Dear Kitty,

Dear Kitty,

I carefully carried the box to the garage door and kicked the door a little to get my husband’s attention so he could open it for me. About the same time he turned the handle, my box began to suffer the effects of the ill emotions of its inhabitants. The Momma barn cat and her 4 kittens were going to the vet for their checkup and to be altered so there were no more kittens produced in our little zoo.

At one point I had a pet carrying crate, but with the kids…yeah, who knows where that went. The box seemed like a good idea until it exploded in the van like a bag of popcorn under cooking pressure. Except instead of yummy popcorn, it was 5 cats with claws and an aversion to riding in the van.

As I dodged Momma’s claws, picked one kitten off my thigh, noted the kitten going under the passenger seat and fur floated around my nose, I thought “If I can just make it to the clinic…” Common sense told me to repackage the cats more securely, but it wasn’t that far…how bad could it be?

About 100 yards from the driveway, Momma began the death cat howl and clung to the back of the headrest as though molten larva coursed through the van carpet and she must not drop. I turned up the music a little as her kittens began to join in shrill harmony, but they just got louder. There are many stop lights from my house to the clinic, which is perfect because I was peeling cats off me like socks in the dryer with no dryer sheet.

Tiny claw marks dotted my arms and legs. My eyes were wild with a declaration of trauma as I went into the clinic, begged for a crate that locked and a little help de-cat-ting my van. In no time they were admitted, I was given a “claim ticket” and I was alone in my van on a peaceful, no feline squalling ride home.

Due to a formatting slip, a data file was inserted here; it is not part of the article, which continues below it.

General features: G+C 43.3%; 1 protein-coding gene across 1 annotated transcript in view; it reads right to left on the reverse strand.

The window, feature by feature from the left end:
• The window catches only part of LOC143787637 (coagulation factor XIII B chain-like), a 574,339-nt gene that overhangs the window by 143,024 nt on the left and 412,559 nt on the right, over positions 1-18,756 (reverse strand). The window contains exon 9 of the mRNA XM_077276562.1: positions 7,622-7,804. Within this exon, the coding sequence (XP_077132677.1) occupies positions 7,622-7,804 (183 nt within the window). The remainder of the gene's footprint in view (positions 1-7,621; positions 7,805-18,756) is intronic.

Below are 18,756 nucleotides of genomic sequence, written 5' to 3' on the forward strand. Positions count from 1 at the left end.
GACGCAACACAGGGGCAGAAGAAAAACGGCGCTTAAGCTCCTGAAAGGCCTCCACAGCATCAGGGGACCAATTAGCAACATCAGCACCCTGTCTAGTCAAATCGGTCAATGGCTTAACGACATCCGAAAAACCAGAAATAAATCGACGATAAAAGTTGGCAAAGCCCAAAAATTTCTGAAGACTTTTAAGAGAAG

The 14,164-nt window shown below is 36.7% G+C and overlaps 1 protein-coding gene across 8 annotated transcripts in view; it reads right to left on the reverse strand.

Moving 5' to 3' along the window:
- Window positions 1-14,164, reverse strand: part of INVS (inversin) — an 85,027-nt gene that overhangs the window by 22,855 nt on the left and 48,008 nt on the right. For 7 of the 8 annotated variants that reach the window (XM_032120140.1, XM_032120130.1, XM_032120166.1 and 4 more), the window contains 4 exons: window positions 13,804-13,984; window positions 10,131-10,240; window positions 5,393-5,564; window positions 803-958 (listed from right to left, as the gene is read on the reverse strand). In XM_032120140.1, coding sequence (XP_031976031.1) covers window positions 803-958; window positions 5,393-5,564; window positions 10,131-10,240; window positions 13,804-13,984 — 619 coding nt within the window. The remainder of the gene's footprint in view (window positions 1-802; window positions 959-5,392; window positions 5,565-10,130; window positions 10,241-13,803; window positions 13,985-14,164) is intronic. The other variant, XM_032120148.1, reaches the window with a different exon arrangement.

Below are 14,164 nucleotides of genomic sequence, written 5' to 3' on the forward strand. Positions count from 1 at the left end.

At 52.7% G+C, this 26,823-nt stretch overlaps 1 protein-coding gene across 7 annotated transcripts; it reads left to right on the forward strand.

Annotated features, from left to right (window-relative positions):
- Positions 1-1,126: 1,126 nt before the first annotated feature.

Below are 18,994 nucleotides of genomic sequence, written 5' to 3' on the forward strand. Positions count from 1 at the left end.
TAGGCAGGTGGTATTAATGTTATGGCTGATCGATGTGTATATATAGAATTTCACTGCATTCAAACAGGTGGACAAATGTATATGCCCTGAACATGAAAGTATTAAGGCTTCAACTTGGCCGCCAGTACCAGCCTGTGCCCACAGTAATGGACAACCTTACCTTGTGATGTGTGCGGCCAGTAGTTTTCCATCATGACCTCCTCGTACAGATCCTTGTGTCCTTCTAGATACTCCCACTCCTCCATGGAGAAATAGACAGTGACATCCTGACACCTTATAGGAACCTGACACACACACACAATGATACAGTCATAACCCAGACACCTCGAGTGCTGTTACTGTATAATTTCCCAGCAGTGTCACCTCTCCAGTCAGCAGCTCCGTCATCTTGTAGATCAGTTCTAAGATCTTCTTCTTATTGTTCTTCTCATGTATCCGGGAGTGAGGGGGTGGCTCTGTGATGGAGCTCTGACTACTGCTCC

Such a parallel to moments in our life when we think of the little hiccups of issues that come up in adversity.

For a moment, a little common sense wiggles in and suggests perhaps we better prepare ourselves, but then we get all caught up in just getting through it. Thinking that we can handle it and get through it.

Somewhere along the way we are trying to brush ourselves off, bleeding a little and trying our best to ignore the chaos around us while we just focus on the destination.

But there is only so much we can do when we are being attacked and find ourselves distracted and ill equipped.

It wasn’t until I reached the people who possessed what was needed to control the situation that I was going to have peace. It wasn’t until I walked in the door crazy-eyed, asked for help and allowed them to take over.

Are you at that place right now in life where you have an issue screeching in your ear, attacking your hair and another problem is using your bare leg as a scratching post? Are you overwhelmed and just trying to get to a safe place?

I don’t believe it is possible to continue navigating through your path on life safely when chaos is jumping out of the little box you thought contained it. There is going to come a moment that you are going to have to stop, ask for help and remove the craziness. Whether you put the cats in your car yourself or they found their way there without your help, you have to acknowledge that it is in your hands alone to allow it or remove it.

It’s time to let someone help you de-cat your car so that you can continue on your path of purpose. You can’t keep going like this.

Ps 37:40 And the Lord shall help them and deliver them; He shall deliver them from the wicked*, And save them, Because they trust in Him.

* I’m not really comparing cats to being wicked, but if you had been in the car with me this morning….



Categories: june 2013 diary entry

Tags: , , ,

3 replies

  1. What an awesome analogy. At some point in our lives, we definitely have the cat out of the box, and things seem to be getting worse faster than better. Better yet, we see when someone else has the kittens clawing up their lives, and if we can step in and take one or two and get them back in the box … we definitely should.

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